“You said you want to be the Mayor of Nashville. You said you’d do whatever it took,” Lamar reminds Teddy. But paving the way for Coleman’s subsequent narcotics arrest is a moral and ethical bridge too far for Teddy. He goes up in the polls, however, and spinelessly lets the story play out, blissfully unaware that the blowback might ultimately deliver a deathblow to his campaign. Those shots we saw a private investigator taking of Teddy and Peggy (who is now one of his campaign staffers!) looking curiously chummy together by the riverfront last week: They’re in Coleman’s hands now. Coleman, a man of obvious honor, is ideologically above such politics, but these photos are perhaps the only weapon in his arsenal that can prevent a Teddy Conrad mayoralty. “Sometimes you have to do a little wrong to do a greater good,” his wife advises, while also reminding him of that giant knife that’s stuck in his back. 

Shutterbugs aren’t only harbingers of horror for Teddy. Juliette and Sean’s unlikely budding romance is nearly derailed by the art of photography in Florida. What starts out as an obligatory lunch date with the goody-two-shoes QB quickly turns into a spontaneous South Beach getaway. “We’re young. We’re hot. And I’ve got a jet,” the singer says to the jock, “Let’s go, Choirboy!”

The Choirboy does not drink. Unfortunately, he does play guitar. Mid-flight he proceeds to play Juliette’s own song for her. The pair find harmony and we learn that way to Juliette’s heart is through her ego. She digs this square, stable milquetoast-y man, who is as awestruck by a South Beach club as Tom Cruise at an Eyes Wide Shut orgy. As the pair exits the club a paparazzi starts snapping at them while tactlessly bringing up Juliette’s drugged-out mom and shoplifting addiction. Sean, ever the gentleman, stands up for Juliette’s honor and goes on the attack, physically. Unfortunately for him, the paparazzo gets shots of a very sober Sean looking very drunk and unhinged. Days later, in a dark alley, Juliette pays the cameraman $25,000 for the photos, a gesture that inspires Sean to ask her on a second date.

Likewise, Liam gives a persistent Rayna a second chance – she appealed to his ego, too, telling him how she bumps his Live in Belfast record in her Range Rover while she drives the kids to school. Her pitch: She’s looking to rediscover her voice. “I’m lookin’ for a sound that’s gonna snap people’s heads around and grab ’em by their ears and hold ’em down til I let ’em go.” The next morning the singer wakes up, hungover, to Teddy’s smiling face and a cup of coffee, again. In a flashback we see her in the vocal booth with a whiskey shot in one hand and a microphone in the other. “It’s electric . . . It’s you,” Liam raves of the rocked-out results. It’s on!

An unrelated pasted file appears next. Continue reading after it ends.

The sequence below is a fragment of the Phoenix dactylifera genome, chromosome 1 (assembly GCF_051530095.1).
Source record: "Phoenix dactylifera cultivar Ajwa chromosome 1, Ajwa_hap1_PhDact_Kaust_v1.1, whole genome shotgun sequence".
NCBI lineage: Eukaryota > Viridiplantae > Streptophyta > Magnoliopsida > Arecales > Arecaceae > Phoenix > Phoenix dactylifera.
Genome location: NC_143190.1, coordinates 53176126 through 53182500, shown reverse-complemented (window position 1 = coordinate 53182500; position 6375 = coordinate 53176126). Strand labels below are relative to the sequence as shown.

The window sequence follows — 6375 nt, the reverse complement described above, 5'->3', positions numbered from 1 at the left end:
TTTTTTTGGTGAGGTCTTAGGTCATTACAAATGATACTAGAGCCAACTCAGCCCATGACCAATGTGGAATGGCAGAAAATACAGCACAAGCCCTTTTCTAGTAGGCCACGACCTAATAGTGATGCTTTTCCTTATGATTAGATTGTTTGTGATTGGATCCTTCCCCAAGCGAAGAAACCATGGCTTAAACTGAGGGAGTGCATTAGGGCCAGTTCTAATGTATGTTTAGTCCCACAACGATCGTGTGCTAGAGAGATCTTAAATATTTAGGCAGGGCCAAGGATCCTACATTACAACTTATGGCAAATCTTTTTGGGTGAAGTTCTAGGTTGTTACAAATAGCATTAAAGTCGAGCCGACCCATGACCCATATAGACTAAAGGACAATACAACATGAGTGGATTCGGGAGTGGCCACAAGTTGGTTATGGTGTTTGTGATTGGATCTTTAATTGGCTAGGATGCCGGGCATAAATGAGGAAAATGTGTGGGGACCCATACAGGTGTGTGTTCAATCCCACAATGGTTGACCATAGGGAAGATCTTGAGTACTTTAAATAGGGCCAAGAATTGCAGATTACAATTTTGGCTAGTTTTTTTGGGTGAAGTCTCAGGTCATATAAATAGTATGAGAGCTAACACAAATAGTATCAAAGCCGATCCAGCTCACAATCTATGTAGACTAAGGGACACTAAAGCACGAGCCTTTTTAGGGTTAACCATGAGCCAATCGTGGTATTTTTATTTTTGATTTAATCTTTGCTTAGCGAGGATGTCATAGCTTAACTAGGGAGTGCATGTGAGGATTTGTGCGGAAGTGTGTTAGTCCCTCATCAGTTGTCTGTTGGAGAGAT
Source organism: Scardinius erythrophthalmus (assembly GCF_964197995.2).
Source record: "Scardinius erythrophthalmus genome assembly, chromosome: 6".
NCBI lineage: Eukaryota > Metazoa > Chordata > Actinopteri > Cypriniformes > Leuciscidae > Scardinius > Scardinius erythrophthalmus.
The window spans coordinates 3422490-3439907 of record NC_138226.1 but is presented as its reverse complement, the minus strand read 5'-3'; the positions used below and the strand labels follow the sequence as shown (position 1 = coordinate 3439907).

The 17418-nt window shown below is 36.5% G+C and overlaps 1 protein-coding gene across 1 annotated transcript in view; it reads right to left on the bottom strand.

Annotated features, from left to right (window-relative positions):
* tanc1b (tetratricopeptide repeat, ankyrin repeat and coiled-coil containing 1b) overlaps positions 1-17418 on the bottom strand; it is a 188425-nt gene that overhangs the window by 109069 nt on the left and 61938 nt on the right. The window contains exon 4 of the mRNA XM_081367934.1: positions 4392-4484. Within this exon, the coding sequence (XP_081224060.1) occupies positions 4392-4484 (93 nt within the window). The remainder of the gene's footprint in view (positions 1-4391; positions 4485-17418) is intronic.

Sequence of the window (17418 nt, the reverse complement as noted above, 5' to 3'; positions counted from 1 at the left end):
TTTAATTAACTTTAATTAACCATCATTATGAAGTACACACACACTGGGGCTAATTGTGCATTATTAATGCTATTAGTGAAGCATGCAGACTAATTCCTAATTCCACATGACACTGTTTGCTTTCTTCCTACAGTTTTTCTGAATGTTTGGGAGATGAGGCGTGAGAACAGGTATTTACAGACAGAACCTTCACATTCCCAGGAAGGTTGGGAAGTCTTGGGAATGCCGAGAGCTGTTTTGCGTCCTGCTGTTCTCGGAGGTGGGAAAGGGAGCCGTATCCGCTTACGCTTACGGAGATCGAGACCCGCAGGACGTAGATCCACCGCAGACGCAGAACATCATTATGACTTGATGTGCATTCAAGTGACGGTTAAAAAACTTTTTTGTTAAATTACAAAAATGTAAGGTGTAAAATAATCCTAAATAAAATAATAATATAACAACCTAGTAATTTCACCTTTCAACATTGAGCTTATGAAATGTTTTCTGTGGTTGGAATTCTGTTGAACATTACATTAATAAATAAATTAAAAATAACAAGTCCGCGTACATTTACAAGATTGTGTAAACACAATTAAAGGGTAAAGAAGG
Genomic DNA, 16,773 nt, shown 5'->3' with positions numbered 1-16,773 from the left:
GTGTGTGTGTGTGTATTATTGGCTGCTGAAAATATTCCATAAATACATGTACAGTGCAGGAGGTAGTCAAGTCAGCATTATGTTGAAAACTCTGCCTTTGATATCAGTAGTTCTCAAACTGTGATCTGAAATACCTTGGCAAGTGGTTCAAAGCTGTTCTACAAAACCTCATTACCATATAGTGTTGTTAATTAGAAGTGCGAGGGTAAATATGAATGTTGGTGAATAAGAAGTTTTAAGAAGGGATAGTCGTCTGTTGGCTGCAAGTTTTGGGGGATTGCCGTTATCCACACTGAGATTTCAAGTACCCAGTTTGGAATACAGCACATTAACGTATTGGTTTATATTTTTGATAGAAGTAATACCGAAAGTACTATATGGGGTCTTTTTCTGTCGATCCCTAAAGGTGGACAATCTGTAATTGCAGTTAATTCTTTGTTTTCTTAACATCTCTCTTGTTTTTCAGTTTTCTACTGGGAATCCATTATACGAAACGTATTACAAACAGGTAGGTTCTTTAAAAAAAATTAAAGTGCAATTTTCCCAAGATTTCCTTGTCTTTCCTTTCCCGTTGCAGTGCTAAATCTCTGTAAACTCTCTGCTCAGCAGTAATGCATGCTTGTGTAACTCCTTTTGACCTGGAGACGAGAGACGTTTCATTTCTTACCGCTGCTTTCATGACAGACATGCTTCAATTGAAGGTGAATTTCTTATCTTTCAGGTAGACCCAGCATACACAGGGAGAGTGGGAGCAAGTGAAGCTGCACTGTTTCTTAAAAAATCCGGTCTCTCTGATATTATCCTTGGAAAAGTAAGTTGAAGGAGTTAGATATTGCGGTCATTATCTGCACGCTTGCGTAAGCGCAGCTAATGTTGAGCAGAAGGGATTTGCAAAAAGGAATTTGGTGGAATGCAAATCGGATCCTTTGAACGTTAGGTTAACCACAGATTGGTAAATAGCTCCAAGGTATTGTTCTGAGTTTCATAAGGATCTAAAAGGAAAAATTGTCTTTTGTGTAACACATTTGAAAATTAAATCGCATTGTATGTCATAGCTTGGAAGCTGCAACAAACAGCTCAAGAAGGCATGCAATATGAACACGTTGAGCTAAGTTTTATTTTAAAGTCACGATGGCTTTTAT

With any luck Liam will be the lynchpin for Rayna’s booze-soaked rock ‘n’ roll midlife crisis and comeback. Perhaps that’s why label head Marshall disapproves of Liam as a producer, idiotically refusing to green light the project. A showdown ensues between Rayna and the suit, and the singer has the last word.

Teddy isn’t Nashville’s only weak-willed resident. Scarlett is still a painfully demure, delicate, doe-eyed lass with all the worldliness of newborn unicorn, but she brings home the bacon and pays Avery’s rent while he toils in the vacuum of local-rock obscurity. If Rayna is the show’s Teflon-strong female lead, Scarlett is Rayna’s antithesis: her emotional fortitude fucking sucks and she needs protectors like Gunnar and Deacon to hold her hand through life. Luckily her uncle and work-platonic co-songwriter bestie were there for her last night, each informing her of Marilyn’s salacious antics when it comes to scouting talent. Avery agrees to a meeting at Marilyn’s house, fully intending on more or less prostituting himself for a leg up, but he balks as soon as things heat up.

“Did you sleep with that woman?” Scarlett asks Avery when he walks through the door. Her bag is already packed. (Finally!) He denies it at first. “When you’re lyin’ you won’t shut up,” she tells him. He confesses, she leaves – ending up on  thoroughly unsurprised uncle Deacon’s doorstep – while Avery, now single, returns to Marilyn’s to do his dirty work, like an asshole.

But things are looking up for Rayna and Juliette by episode’s end. One has a new beau, the other a new producer. Things are also looking up for viewers, as a promo for Nashville’s next installment shows the pair finally crossing paths again (Only the show’s original premise!) to work, and clash on a duet. Suds will surely fly!

Previously: Intervention

In This Article: Connie Britton, Nashville